Insurance agents: Do your clients have flood insurance?
In his article -- Why don’t property owners have flood insurance? -- Gregory Knuffke notes that according to the National Academy of Sciences, climate change and increased coastal urbanization mean that flood damage is expected to double every decade for the rest of the century. With that being the case, he asks why less than 7% of homes and half of high-risk properties are insured against flood?
His article offers a good snapshot of the risk and the current state of flood insurance, including public misconceptions that stand in the way of coverage and the limitations of the National Flood Insurance Program (NFIP). He points to coverages that are available through homeowners that are not part of NFIP coverage, leading to dissatisfied clients when they file a claim and learn the coverage deficiencies: think "no provision for additional living expenses," for one. Knuffke offers a side-by-side comparison between homeowners and NFIP. He also talks about the emergence of private and specialty flood insurance alternatives.
Regardless of the plan, Knuffke quotes Keith Brown, CEO of Aon National Flood Services:
“Every time an agent writes a homeowner’s policy, they should be quoting flood insurance,” said Brown. With WYO programs now available to many agents and brokers, writing and issuing flood policies is much easier than it was previously.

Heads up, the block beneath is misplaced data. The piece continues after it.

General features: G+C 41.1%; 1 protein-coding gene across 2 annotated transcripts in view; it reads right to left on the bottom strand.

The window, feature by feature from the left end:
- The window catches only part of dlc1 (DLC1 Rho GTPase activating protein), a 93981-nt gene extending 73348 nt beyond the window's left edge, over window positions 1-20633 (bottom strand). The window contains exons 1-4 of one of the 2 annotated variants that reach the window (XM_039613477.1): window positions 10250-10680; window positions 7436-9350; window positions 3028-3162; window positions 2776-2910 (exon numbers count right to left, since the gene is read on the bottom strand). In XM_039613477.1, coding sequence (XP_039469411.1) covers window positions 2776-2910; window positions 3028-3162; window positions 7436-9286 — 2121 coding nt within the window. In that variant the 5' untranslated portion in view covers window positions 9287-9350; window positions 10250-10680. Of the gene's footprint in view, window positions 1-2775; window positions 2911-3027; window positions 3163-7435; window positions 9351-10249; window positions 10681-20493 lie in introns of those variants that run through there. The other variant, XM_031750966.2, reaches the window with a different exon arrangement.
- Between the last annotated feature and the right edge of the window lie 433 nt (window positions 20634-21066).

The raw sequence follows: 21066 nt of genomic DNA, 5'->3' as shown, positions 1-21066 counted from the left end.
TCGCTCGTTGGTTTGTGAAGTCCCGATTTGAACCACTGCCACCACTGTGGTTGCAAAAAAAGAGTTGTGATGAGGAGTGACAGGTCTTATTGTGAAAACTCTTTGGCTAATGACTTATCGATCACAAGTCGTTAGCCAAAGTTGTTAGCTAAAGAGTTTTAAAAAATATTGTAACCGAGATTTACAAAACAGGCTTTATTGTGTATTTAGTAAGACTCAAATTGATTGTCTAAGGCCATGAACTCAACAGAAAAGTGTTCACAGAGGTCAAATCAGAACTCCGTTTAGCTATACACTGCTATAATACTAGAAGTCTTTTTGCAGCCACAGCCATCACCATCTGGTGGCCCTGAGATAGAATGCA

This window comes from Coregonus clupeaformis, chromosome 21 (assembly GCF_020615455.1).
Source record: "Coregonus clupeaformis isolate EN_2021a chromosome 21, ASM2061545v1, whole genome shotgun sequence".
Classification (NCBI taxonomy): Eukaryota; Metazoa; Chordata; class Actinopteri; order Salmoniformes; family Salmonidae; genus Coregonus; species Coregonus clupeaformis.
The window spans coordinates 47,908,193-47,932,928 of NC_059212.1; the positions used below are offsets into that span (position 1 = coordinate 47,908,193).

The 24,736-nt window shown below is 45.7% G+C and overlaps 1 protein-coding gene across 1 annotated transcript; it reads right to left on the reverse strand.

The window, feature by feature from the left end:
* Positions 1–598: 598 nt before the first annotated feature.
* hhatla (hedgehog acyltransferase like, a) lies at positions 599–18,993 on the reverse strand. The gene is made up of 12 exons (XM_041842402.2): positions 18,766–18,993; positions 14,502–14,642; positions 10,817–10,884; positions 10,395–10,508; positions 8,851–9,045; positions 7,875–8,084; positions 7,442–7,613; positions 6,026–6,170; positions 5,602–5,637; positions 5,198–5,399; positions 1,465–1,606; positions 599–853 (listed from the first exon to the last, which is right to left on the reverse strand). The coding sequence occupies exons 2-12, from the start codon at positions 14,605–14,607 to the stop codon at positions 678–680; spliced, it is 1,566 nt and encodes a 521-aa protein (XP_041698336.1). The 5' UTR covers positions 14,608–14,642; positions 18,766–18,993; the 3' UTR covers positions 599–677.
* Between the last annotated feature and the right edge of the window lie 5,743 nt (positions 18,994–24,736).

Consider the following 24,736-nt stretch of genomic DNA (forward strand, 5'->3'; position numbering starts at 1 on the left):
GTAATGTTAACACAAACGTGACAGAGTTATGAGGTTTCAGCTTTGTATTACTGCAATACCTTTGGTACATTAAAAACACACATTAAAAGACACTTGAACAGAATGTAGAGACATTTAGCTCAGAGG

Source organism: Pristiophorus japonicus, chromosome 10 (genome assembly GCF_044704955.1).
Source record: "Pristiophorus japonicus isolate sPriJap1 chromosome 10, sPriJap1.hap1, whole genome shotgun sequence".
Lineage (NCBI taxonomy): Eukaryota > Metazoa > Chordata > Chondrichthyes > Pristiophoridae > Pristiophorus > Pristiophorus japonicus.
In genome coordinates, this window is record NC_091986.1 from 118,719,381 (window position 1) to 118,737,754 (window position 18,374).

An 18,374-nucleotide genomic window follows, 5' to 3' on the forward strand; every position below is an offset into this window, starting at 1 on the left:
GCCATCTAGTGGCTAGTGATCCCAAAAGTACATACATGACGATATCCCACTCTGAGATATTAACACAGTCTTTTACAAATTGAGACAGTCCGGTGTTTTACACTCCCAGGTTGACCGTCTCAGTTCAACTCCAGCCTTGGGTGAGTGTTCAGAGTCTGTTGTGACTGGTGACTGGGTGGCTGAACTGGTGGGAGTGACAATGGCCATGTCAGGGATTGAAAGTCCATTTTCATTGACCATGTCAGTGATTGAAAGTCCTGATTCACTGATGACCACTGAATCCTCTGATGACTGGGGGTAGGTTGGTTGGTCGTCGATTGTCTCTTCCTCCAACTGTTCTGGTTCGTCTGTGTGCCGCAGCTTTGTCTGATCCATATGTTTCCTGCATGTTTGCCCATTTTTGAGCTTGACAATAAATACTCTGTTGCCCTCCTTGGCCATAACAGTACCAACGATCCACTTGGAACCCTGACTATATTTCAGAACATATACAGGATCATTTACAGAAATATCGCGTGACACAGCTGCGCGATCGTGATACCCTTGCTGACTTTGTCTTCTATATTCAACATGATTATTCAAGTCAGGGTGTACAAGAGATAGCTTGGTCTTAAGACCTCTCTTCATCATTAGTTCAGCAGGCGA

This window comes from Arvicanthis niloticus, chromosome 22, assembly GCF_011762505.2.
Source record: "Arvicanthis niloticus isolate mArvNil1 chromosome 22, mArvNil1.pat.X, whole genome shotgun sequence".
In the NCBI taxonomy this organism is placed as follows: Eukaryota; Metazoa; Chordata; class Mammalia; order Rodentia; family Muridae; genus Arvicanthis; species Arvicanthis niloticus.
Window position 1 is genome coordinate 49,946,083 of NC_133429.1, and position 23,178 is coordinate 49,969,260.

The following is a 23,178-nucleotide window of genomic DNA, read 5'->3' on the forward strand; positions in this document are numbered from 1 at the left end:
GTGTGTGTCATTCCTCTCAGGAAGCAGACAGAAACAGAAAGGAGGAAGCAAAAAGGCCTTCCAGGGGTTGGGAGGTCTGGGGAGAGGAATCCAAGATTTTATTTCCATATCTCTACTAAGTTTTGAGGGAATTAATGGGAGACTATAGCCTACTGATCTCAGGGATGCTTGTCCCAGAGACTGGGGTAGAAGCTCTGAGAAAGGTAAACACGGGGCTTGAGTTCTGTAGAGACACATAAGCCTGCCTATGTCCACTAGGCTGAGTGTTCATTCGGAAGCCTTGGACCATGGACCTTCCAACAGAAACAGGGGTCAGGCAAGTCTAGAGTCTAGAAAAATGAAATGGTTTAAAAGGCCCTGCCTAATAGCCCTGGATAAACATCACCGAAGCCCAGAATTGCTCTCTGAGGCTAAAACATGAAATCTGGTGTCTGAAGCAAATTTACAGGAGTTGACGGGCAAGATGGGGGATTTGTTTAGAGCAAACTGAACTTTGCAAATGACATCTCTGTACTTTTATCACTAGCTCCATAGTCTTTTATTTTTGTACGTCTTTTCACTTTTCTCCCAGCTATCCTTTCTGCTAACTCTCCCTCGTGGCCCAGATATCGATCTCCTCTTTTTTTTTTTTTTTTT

“By offering flood coverage at the point of the homeowner sale, in addition to offering protection to your clients from devastating losses, you’re also helping to protect yourself from potential errors and omissions claims,” said Brown.
Knuffke points out that putting the onus on the insureds to decide whether they wish to purchase via a waiver form similar to uninsured/underinsured motorist coverage does two things: it offers value to the client and reduces agent E&O exposure.
Related: I live in a low-risk flood zone. Do I really need flood insurance?
"Even though flood insurance isn't federally required, anyone can be financially vulnerable to floods. In fact, people outside of mapped high-risk flood areas file over 20-percent of all National Flood Insurance Program flood insurance claims and receive one-third of Federal Disaster Assistance for flooding. When it's available, disaster assistance is typically a loan you must repay with interest. A Preferred Risk Policy provides both building and contents coverage for properties in moderate- to low-risk areas for one low-price. "